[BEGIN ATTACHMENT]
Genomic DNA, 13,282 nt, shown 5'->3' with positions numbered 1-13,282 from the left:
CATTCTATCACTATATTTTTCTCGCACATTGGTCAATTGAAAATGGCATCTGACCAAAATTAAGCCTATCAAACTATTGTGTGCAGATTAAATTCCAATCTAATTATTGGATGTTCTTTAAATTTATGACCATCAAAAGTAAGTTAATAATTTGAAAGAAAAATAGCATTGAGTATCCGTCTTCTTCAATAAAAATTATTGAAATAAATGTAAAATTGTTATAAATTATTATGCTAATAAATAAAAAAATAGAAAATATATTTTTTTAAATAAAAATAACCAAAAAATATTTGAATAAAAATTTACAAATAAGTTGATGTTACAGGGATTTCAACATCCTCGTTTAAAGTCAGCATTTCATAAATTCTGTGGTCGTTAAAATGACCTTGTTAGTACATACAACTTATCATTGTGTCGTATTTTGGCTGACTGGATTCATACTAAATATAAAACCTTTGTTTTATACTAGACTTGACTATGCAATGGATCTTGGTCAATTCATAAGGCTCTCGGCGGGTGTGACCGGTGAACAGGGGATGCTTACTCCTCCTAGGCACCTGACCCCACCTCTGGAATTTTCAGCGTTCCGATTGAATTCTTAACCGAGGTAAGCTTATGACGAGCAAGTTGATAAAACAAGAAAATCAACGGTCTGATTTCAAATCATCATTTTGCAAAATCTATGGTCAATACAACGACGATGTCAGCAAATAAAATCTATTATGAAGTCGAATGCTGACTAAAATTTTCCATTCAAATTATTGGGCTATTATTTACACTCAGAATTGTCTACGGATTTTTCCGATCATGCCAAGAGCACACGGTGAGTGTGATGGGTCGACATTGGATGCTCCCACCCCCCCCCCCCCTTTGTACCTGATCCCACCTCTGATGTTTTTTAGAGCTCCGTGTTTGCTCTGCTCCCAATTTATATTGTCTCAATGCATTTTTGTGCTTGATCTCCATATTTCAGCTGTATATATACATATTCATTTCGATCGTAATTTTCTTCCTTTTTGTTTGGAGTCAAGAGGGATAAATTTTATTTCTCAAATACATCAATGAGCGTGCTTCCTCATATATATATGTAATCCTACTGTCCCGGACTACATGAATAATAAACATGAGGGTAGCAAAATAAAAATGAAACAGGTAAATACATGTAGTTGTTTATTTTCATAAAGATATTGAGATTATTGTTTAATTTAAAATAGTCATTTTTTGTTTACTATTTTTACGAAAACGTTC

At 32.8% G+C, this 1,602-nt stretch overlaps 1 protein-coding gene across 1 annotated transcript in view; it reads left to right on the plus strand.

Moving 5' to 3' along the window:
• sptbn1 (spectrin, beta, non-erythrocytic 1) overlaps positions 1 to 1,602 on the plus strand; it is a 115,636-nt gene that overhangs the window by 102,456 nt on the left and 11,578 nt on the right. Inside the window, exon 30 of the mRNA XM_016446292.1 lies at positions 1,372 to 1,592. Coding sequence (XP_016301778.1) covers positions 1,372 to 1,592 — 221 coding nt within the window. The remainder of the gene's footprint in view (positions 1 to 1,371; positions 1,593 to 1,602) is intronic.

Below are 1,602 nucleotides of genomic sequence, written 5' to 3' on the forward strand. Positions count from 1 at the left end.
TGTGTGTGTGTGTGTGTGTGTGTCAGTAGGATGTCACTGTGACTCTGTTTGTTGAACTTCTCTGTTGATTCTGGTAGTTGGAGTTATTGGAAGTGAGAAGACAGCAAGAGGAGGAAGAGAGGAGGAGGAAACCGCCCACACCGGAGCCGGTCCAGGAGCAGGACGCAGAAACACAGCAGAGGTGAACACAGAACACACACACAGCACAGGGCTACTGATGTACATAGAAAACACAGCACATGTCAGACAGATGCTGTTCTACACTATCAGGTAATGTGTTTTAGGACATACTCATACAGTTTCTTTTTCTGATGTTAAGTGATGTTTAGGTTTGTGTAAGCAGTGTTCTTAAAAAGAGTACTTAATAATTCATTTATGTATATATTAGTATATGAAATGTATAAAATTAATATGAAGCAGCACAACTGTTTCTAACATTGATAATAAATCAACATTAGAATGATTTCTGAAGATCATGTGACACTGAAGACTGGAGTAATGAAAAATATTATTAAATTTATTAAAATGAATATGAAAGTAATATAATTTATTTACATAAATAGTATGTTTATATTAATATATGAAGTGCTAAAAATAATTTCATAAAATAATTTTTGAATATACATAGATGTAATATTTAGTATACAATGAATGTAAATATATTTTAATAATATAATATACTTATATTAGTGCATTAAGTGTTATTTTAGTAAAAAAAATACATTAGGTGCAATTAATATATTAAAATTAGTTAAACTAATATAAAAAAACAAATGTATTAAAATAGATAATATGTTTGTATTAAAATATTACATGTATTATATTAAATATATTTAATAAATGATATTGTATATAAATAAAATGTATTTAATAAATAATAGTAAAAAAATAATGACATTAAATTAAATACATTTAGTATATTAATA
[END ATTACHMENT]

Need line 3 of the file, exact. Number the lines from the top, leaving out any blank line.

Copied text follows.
At 32.8% G+C, this 1,602-nt stretch overlaps 1 protein-coding gene across 1 annotated transcript in view; it reads left to right on the plus strand.